Despite the return on Friday of 51 refugees and migrants of different nationalities to Turkey under the European Union’s deal with Ankara to contain the influx of migrants to Greece, a court on Lesvos had earlier deemed Turkey an “unsafe third country,” threatening the agreement’s further implementation.
The committee of judges on Lesvos refused to reject an asylum application by a Syrian refugee and send him back to Turkey, because it ruled it unsafe and said that the case should be examined further – meaning the implementation of the deal will face even further delays as it will take more time to process thousands of applications of stranded migrants.
The decision could form a precedent and deal a devastating blow to the agreement signed in late March, as it could put on hold the return of Syrian refugees to Turkey and, essentially, render the agreement toothless.
The asylum court on Lesvos has so far examined 174 applications by Syrians, of whom 100 have been granted asylum. The remaining applicants, who were rejected, have lodged appeals requesting the re-examination of their cases.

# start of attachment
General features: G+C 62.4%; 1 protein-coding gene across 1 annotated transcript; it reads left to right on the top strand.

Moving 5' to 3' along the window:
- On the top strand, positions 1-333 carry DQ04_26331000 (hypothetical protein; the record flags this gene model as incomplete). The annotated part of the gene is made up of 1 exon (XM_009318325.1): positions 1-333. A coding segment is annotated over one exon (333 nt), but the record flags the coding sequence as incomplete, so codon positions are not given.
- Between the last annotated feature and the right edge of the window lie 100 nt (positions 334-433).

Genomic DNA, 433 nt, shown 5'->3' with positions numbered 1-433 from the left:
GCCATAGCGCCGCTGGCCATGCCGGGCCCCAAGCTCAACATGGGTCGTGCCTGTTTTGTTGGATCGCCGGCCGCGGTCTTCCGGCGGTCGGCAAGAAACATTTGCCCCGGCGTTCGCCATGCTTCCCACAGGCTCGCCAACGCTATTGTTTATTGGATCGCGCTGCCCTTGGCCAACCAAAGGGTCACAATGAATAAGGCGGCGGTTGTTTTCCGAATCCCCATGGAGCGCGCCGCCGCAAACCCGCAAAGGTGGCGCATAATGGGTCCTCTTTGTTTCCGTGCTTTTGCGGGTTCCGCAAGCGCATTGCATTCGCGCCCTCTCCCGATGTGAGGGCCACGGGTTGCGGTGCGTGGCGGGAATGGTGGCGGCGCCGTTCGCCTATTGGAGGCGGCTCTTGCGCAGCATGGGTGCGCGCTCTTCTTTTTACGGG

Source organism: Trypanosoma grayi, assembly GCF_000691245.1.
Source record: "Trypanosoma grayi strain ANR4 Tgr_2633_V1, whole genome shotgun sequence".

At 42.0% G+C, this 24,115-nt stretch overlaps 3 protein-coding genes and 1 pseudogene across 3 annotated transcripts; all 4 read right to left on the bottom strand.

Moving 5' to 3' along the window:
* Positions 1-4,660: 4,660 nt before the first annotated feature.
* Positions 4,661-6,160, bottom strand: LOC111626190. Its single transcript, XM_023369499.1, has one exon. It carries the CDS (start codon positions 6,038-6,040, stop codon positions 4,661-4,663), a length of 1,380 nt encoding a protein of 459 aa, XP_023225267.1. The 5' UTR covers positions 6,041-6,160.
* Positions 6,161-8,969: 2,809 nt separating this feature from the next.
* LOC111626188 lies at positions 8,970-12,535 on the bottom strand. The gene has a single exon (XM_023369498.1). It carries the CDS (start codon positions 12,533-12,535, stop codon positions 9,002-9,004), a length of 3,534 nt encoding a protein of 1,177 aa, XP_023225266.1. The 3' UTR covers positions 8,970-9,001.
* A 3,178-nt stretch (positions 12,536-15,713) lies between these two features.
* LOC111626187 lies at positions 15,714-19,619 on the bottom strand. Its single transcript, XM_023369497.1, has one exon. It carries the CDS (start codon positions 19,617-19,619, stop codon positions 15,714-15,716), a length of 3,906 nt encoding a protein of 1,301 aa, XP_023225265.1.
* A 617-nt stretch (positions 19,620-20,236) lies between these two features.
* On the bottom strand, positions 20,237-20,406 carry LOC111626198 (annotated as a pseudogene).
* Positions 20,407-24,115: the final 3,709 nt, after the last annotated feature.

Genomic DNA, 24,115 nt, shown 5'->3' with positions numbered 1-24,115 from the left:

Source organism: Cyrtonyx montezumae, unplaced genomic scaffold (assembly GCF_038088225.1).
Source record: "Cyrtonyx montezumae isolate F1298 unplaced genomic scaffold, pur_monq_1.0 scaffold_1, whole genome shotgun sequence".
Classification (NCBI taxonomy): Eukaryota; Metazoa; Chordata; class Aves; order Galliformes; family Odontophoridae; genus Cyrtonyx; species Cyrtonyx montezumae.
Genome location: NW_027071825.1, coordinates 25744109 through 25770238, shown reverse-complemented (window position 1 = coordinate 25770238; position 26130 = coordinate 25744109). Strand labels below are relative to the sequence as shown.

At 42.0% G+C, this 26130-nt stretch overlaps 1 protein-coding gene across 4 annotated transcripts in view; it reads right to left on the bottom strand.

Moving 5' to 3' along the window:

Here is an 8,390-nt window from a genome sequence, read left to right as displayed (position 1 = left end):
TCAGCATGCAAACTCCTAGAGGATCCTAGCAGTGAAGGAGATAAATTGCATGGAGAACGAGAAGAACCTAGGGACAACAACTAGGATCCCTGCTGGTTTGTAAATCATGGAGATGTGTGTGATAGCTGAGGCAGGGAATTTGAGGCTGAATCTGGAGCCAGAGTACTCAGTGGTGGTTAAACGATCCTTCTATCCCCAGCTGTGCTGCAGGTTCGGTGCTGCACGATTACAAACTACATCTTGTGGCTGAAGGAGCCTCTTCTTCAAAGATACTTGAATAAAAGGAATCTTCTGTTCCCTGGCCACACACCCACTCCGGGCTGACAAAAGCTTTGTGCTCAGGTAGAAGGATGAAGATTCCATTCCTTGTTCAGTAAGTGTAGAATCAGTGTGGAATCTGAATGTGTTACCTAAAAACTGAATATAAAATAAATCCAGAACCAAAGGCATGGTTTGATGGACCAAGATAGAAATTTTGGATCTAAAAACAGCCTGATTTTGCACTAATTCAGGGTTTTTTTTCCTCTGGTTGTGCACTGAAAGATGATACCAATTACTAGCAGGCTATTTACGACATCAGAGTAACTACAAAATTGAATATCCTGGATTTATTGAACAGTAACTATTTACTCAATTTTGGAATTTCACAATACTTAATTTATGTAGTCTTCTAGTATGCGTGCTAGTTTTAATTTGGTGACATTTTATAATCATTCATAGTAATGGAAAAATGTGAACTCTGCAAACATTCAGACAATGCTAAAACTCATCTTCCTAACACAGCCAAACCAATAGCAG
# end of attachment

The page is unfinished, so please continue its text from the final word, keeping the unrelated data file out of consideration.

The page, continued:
At the same time, despite a significant drop in arrivals to the islands since the deal took effect at the beginning of April, migrants continue to trickle through. And with very few having so far returned to Turkey, their numbers continue to grow, sparking local reactions.
On Chios – now home to more than 2,500 migrants and refugees – the police chief Andreas Damiris submitted his resignation, with local reports saying it was because of the unresolved migrant crisis. There, too, the processing of asylum applications is progressing at a very slow pace – with no more than 10 applications submitted per day, one local official told Kathimerini, adding that at this rate it would take years to examine the applications of migrants on Chios alone.
But with the existing infrastructure unable to cater to the growing numbers – another 99 migrants arrived on Chios on Friday – tensions have flared while 50 migrants started a hunger strike demanding the opening of the border between Greece and the Former Yugoslav Republic of Macedonia (FYROM).
Meanwhile, Central Macedonia Governor Apostolos Tzitzikostas filed a lawsuit on Thursday to demand an end to the occupation by migrants of the railway tracks leading into FYROM and the “lawlessness” at the nearby sprawling border camp of Idomeni.
The government’s migration spokesman Giorgos Kyritisis agreed with the governor that blocking to the rail route into FYROM was costly and pledged – again – that migrants and refugees at the Idomeni camp would be evacuated in the next two weeks to other centers in northern Greece.